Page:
FIG. 11 depicts a cross-sectional view of the layer structure of FIG. 10 after removing the photoresist layer and base metal layer on top of the photoresist layer according to the prior art.

FIG. 12 depicts a cross-sectional view of the layer structure of FIG. 7 a after applying a photoresist layer and irradiating the photoresist layer through a mask designed for the process of image reversal photolithography, according to the present disclosure.

FIG. 13 depicts a cross-sectional view of the layer structure of FIG. 7 a after applying a photoresist layer and irradiating the photoresist layer through a mask designed for the process of positive photolithography, according to the present disclosure.

FIG. 14 depicts a cross-sectional view of the layer structure of FIG. 12 after removing the non-irradiated photoresist after the process of image reversal photolithography or the layer structure of FIG. 13 after removing of irradiated photoresist layer in the process of positive photolithography, according to the present disclosure.

FIG. 15 depicts a cross-sectional view of the layer structure of FIG. 14 after base metal deposition on the wafer.

FIG. 16 depicts a cross-sectional view of the layer structure of FIG. 15, and corresponding to line 16-16 of the non-self-aligned HBT of FIG. 23, after removing the remaining photoresist and base metal on top of the remaining photoresist, according to the present disclosure.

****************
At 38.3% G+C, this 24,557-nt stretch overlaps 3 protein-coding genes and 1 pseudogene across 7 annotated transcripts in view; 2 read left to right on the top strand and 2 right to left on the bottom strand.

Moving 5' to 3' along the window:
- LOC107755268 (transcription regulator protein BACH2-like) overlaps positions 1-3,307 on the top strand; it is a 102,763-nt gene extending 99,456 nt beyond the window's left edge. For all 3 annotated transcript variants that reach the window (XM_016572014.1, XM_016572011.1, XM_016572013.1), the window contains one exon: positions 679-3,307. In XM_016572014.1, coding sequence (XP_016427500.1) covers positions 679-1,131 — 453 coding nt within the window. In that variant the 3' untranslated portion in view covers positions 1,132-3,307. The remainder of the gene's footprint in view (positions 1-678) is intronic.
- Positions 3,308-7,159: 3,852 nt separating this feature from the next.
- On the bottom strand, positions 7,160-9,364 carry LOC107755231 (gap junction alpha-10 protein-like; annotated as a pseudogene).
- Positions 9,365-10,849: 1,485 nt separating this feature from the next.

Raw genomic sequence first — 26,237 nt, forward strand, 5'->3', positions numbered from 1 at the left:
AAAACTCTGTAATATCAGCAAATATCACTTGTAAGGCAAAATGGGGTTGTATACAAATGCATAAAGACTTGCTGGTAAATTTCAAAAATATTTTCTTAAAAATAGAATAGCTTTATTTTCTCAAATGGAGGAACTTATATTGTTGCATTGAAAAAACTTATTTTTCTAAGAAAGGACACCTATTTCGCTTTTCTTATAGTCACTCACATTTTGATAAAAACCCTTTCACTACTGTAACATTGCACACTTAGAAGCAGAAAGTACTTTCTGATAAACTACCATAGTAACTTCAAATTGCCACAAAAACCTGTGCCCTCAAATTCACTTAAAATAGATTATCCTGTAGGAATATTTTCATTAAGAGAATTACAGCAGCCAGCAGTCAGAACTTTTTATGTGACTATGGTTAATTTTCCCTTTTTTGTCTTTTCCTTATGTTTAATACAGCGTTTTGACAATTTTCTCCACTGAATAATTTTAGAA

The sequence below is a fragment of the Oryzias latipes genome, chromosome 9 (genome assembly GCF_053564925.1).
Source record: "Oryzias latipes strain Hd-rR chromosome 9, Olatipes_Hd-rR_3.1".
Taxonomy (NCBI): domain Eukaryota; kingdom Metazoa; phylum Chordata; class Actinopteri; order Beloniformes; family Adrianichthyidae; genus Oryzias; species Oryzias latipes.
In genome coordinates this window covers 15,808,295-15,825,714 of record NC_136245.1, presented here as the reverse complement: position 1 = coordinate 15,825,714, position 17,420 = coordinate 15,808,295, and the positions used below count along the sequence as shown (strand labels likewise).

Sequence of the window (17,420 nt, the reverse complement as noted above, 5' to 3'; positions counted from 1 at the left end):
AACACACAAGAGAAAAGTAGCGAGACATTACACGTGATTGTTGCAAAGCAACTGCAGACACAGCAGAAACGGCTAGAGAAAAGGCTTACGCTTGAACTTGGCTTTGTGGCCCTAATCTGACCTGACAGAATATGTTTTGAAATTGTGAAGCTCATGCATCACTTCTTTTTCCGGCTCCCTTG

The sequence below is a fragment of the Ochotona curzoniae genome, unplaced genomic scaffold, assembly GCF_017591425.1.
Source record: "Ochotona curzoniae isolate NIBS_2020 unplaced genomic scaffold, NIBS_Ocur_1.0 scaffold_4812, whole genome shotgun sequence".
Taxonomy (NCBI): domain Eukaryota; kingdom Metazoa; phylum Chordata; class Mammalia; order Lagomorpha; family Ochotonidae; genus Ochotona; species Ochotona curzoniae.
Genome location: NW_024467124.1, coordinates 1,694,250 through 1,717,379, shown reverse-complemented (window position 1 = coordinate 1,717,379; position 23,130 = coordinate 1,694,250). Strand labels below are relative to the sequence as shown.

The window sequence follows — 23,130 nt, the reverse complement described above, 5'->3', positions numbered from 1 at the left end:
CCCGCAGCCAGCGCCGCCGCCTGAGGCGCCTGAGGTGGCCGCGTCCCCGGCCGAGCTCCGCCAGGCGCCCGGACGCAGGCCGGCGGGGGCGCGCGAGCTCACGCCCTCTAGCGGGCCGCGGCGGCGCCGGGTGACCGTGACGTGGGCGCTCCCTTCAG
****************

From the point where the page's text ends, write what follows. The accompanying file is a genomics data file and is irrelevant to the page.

FIG. 17 depicts a cross-sectional view of the layer structure of FIG. 7 a after applying a base metal layer according to a second embodiment of the present disclosure.

FIG. 18 depicts a cross-sectional view of the layer structure of FIG. 17 after applying a photoresist layer on the base metal layer and irradiating the photoresist layer through a mask designed for image reversal photolithography, according to the present disclosure.

FIG. 19 depicts a cross-sectional view of the layer structure of FIG. 17 after applying a photoresist layer on the base metal layer and irradiating the photoresist layer through a mask designed for positive photolithography, according to the present disclosure.